“I was pretty surprised,” Papelbon said of the ejection. “I thought that Mark let the crowd get into it a little bit there. I think he allowed that to dictate his decision to toss me there, which as players and as umpires, we got to keep our cool out there and let the game play out for yourself.”

Teammate Bryce Harper had a very telling quote, throwing Papelbon under the buss.

“I mean, Manny freaking hit a homer and walked it off, and somebody drilled him,” Harper said. “It’s pretty tired. It’s one of those situations where it happens. I don’t know. I’ll probably get drilled tomorrow. We’ll see what happens.”

We will see what happens.  The O’s play the finale against the Nats today in just under 6 hours.  I for one would be surprised if any National player gets hit.  People like to proclaim Buck Showalter as an old school guy, but he’s consistently held the team back from these sort of shenanigans.  The team’s been the target of some questionable bean balls several times this year, most recently by the Royals and the Yankees, and Buck has refused to allow his team to retaliate.  However, it’s possible the team has decided enough is enough and wants to make a statement.  Either way, it will be interesting to see what happens, and if Papelblown makes an appearance in today’s game.  It should be noted that following his ejection, Papelbon refused to leave the dugout.  It’s my hope that he receives a nice long suspension, but I suspect he will not as MLB has yet to step up and put a stop to this sort of reckless and dangerous behavior.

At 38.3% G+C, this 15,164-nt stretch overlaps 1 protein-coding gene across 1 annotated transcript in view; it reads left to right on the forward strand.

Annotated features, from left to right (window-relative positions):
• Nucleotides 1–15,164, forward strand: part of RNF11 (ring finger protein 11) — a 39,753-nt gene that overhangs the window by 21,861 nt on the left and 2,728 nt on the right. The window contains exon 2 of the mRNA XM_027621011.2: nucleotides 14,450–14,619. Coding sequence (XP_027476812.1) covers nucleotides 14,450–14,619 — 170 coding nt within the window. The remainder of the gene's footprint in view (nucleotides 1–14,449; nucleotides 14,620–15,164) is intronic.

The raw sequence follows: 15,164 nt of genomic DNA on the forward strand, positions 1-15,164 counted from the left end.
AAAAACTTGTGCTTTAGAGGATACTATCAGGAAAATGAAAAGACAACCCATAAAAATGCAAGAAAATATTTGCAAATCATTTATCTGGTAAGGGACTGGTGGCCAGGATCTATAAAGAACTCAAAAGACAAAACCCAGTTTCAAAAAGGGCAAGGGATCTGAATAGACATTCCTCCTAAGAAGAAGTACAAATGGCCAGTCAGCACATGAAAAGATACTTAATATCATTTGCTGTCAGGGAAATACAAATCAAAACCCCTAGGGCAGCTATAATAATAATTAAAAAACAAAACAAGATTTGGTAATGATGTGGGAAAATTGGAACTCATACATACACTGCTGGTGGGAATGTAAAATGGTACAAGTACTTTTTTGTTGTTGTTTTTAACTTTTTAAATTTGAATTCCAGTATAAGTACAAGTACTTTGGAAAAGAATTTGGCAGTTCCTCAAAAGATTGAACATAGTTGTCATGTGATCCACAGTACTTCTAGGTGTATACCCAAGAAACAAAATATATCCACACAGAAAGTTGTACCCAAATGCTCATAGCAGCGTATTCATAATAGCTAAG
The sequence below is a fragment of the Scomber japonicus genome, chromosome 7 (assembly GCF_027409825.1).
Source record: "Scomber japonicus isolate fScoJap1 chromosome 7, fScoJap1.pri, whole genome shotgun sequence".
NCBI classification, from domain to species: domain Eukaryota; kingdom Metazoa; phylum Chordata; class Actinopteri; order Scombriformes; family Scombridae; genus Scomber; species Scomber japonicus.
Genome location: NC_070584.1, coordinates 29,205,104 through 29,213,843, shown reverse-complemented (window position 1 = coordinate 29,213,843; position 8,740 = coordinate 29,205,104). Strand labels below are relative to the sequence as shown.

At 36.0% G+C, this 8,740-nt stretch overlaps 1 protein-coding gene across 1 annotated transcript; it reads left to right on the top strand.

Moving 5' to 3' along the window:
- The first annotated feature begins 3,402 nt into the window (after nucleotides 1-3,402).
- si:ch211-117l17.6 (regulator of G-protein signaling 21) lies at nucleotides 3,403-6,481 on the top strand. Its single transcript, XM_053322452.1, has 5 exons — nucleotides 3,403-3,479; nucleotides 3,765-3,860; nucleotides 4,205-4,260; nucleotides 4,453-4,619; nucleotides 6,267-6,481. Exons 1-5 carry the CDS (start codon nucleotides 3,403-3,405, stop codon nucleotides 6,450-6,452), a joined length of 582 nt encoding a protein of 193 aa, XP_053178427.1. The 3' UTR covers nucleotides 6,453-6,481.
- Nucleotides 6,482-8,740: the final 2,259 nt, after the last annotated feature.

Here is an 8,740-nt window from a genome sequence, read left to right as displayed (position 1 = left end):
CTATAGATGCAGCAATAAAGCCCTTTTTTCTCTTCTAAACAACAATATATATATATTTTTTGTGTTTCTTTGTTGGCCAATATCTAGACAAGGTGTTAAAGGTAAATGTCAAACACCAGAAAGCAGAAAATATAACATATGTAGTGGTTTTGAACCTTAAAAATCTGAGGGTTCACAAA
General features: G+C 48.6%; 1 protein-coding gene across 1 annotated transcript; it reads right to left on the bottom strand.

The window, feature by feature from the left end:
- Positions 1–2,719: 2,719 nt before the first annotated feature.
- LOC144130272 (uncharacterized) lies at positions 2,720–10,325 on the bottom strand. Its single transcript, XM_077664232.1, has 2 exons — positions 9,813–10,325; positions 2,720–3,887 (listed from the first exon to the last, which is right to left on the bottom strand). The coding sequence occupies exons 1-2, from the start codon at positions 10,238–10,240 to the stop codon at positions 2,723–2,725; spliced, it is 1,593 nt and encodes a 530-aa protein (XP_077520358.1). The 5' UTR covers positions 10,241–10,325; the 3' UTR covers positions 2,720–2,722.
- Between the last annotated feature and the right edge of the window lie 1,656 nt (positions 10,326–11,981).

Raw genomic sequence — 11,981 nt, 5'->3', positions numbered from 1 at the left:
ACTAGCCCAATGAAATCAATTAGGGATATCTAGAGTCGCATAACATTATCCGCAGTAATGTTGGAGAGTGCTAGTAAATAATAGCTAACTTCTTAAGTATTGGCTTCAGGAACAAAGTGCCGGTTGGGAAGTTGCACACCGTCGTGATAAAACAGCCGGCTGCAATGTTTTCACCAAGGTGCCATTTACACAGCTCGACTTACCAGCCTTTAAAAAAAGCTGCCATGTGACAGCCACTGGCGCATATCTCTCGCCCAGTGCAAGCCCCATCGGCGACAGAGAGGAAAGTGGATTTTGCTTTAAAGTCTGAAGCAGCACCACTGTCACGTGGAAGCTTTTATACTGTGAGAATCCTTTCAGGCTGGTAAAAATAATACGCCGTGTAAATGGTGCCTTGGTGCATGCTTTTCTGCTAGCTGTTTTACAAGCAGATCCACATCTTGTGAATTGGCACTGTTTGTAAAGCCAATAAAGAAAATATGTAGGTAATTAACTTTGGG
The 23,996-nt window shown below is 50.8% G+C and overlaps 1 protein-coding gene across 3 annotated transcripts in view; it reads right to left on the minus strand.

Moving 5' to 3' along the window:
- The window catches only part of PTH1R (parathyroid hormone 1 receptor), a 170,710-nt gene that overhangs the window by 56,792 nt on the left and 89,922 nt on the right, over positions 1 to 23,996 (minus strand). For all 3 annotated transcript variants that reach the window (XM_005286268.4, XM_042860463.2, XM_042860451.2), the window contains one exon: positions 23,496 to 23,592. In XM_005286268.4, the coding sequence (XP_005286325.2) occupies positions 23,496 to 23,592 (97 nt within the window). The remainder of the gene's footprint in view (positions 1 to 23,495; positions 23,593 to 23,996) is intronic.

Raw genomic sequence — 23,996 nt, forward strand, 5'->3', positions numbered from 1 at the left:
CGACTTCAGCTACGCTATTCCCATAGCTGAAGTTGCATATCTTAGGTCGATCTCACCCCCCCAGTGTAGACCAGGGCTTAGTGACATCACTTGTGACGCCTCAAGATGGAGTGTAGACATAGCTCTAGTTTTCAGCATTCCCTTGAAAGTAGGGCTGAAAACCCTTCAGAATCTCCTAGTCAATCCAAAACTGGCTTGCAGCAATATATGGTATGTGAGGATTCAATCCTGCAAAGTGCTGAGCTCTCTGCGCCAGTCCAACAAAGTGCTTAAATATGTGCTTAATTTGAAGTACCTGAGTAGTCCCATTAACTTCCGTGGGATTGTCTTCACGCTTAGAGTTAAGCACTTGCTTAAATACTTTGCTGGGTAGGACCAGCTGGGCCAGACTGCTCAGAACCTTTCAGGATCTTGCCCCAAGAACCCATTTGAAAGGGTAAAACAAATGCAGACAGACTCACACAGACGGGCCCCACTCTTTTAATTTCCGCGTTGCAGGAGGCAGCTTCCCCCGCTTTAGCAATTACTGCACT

32 thoughts on “Papelbon is a coward says Machado

  1. I turned to the Nats broadcast after I heard what happened. Even Ray Knight was taking issues with the location. Yes, Knight did say he was fine with hitting him, (shocker there!), but even Knight was emphatic that hitting up high was just plain indefensible.

    I obviously don’t like Papelbon (note to Nats fans, you will feel the same very soon, if you dont already), and obviously its hard to look at any division rival unbiased. So I really, really, really tried to give the benefit of the doubt. And Matt Williams comments about the double switch to bring in Paps was compelling (i.e. he knew was to be in another inning). But 2 things tipped it for me. 1) Paps has been very under control, and when he misses, it is low and away. Two pitches sailed high like that? No way. 2) Watch Paps head. He is looking right where the pitch went.